Isn't over simplification fun?

When you punt....

28
by Crushinator (not verified) :: Thu, 05/01/2008 - 9:45am

25

The ones not good enough to stay in Tampa.

(Chris Simms, Bruce Gradkowski seem the most likely).

29
by The Original Sam (formerly sam!) (not verified) :: Thu, 05/01/2008 - 9:52am

Jacksonville's been to the playoffs 2 of the last 3 years and despite David Garrard's emergence, Fred Taylor and Maurice Jones-Drew are still the dominant feature. I'm not sure exactly what qualifies as a power running game but they do use a fullback.

30
by langsty (not verified) :: Thu, 05/01/2008 - 11:38am

Jacksonville are a great example, since they pretty much just beat you physically or they don't beat you at all. They can run on just about anybody - they faced 8-man fronts all year, and they RAN on those 8-man fronts. They have a great run-blocking line, 2 outstanding backs, receivers that are big and are good blockers, and when they stayed in 3rd and shorts the slants and shallow crosses were usually available.

31
by bravehoptoad (not verified) :: Thu, 05/01/2008 - 11:52am

Tim Krumrie's hand-fighting drill:

Linked on my name.

32
by bravehoptoad (not verified) :: Thu, 05/01/2008 - 11:52am

And another article about it.

33
by MilkmanDanimal (not verified) :: Thu, 05/01/2008 - 2:00pm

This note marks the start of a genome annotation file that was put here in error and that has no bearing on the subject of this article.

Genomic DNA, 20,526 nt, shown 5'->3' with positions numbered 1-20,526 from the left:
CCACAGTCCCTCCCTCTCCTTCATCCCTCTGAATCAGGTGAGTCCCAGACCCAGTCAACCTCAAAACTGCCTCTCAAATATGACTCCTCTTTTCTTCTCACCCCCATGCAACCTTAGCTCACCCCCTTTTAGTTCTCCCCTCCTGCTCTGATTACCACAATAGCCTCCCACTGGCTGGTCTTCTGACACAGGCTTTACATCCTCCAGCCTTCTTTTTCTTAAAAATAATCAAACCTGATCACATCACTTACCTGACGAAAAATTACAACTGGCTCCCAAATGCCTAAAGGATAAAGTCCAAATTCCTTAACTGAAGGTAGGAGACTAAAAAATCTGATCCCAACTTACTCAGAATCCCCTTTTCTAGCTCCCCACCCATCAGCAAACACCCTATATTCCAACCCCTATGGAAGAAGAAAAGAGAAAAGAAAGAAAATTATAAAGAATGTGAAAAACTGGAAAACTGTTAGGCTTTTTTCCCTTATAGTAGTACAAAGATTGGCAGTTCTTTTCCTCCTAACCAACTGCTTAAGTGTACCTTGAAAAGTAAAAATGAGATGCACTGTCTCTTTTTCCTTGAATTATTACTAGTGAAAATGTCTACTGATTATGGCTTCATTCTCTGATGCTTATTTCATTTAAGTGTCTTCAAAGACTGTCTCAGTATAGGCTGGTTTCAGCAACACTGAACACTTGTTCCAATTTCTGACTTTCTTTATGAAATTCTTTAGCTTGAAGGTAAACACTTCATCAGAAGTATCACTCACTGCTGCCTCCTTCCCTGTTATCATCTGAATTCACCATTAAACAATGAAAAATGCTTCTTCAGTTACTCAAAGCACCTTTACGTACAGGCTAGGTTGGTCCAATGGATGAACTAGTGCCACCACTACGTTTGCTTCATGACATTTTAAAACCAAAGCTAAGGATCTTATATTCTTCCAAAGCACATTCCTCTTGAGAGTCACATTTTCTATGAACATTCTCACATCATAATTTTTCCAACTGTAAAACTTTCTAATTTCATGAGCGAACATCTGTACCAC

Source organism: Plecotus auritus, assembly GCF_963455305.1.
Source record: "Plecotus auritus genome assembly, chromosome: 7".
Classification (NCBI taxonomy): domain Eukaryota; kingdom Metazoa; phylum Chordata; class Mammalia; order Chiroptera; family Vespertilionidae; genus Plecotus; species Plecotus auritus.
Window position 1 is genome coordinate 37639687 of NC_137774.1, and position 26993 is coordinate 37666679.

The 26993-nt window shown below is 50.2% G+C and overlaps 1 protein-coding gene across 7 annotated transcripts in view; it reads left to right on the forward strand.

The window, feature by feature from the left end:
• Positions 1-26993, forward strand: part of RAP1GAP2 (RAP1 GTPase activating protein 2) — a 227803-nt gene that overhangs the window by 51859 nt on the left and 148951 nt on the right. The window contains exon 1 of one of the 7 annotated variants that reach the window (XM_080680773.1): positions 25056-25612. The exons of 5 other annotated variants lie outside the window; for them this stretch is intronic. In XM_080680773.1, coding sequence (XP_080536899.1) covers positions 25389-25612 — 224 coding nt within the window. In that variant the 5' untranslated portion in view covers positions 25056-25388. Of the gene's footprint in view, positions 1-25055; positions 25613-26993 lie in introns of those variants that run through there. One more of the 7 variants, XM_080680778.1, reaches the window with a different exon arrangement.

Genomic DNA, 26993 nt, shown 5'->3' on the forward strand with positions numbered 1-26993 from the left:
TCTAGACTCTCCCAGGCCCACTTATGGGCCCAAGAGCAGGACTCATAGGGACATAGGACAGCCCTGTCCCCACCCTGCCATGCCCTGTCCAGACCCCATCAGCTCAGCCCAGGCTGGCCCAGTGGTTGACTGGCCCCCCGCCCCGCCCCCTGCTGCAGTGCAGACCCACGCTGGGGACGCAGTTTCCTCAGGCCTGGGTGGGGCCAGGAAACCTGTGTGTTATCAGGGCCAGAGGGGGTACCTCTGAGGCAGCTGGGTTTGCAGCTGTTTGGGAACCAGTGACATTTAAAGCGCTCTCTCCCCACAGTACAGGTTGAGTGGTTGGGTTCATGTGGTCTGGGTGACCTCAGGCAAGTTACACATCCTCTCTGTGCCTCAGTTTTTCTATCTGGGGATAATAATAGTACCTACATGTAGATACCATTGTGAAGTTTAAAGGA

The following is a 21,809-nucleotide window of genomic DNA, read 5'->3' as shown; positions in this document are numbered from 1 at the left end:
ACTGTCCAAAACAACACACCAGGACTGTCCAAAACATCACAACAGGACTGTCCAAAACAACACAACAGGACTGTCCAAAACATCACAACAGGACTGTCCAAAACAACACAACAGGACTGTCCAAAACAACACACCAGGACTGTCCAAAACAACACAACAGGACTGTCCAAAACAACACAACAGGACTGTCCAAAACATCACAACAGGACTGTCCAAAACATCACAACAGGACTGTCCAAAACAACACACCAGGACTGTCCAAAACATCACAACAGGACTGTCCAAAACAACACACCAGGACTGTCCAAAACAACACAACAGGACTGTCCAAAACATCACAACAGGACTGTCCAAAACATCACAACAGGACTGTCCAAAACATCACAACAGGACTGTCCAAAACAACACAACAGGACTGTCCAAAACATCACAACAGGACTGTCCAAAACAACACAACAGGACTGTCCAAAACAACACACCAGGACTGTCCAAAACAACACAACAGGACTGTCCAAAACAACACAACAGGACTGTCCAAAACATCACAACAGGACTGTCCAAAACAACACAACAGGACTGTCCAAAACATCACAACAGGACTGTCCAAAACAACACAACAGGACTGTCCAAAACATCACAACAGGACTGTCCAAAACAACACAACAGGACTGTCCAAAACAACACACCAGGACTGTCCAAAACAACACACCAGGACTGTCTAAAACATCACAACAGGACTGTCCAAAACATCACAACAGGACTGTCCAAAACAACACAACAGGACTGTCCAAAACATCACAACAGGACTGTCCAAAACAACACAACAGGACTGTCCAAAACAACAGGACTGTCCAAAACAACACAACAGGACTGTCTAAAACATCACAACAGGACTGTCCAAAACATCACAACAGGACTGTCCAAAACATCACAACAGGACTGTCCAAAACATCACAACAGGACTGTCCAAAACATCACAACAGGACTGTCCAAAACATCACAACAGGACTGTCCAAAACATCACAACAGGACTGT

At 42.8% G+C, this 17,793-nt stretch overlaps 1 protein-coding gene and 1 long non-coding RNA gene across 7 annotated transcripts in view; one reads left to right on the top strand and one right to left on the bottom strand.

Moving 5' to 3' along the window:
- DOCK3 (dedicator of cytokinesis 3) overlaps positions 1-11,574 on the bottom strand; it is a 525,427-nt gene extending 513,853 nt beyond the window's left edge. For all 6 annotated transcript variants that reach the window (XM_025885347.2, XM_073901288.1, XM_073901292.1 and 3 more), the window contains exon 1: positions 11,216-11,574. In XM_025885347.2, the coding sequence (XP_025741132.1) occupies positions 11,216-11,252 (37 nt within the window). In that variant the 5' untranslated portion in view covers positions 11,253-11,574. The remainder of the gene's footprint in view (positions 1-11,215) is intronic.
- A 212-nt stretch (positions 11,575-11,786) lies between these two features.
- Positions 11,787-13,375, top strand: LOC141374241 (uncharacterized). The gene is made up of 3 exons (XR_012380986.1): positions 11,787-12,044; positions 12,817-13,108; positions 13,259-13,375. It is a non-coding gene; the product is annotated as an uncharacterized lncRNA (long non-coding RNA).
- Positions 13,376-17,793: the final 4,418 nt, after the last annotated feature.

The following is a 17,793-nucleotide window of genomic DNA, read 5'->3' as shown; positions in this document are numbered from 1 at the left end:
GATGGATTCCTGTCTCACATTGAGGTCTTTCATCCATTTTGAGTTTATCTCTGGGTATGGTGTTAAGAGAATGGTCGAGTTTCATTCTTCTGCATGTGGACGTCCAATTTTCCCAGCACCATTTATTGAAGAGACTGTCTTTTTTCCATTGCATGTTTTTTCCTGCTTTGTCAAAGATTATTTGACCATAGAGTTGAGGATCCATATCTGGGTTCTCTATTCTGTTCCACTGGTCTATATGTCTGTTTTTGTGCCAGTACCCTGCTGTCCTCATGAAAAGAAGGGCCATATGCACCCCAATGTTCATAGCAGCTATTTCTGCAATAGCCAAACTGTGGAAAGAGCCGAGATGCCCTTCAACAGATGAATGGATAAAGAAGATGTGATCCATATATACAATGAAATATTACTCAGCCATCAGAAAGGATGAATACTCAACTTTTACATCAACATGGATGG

#28

Simms and Gradkowski have to be gone, but the Bears probably have a shot at Brian Griese again, I'd think. Garcia's the starter, Luke McCown looked pretty solid last year in backup duty, and Josh Johnson's a fresh pick with a lot of potential, so he stays. I can't imagine being able to stash him on the practice squad, so you'll have to keep him on the active roster. That leaves Griese as the odd man out. Can't imagine they'd keep four QBs on the active roster, so I'd think Griese would be gone as well. Which is so, so upsetting.

34
by Truman (not verified) :: Thu, 05/01/2008 - 8:43pm

The Falcons drafted Sam Baker?!?

You wouldn't know it from reading audibles, the draft chat or the report card. It's only the biggest trade of the first round.

35
by Nev - UK (not verified) :: Fri, 05/02/2008 - 11:12am

Am i the only Carolina fan that wonders what has happened to our drafting ability? The titans are getting a roasting for repeatedly taking backs in the first or second round but in 4 years the panthers have now taken Shelton, Williams and Stewart at a time when conventional wisdom seems to be that good backs can be found much further down the draft. For example, look at what Green Bay did last season... Added to that is the fact that the monumental price paid for Otah means that if he is anything less than fantastic it immediately becomes a very bad decision. I'm not saying it was the wrong decision, but for a team with an increasingly large number of holes to pay so much to fill just one of those seems like a very risky/reckless strategy.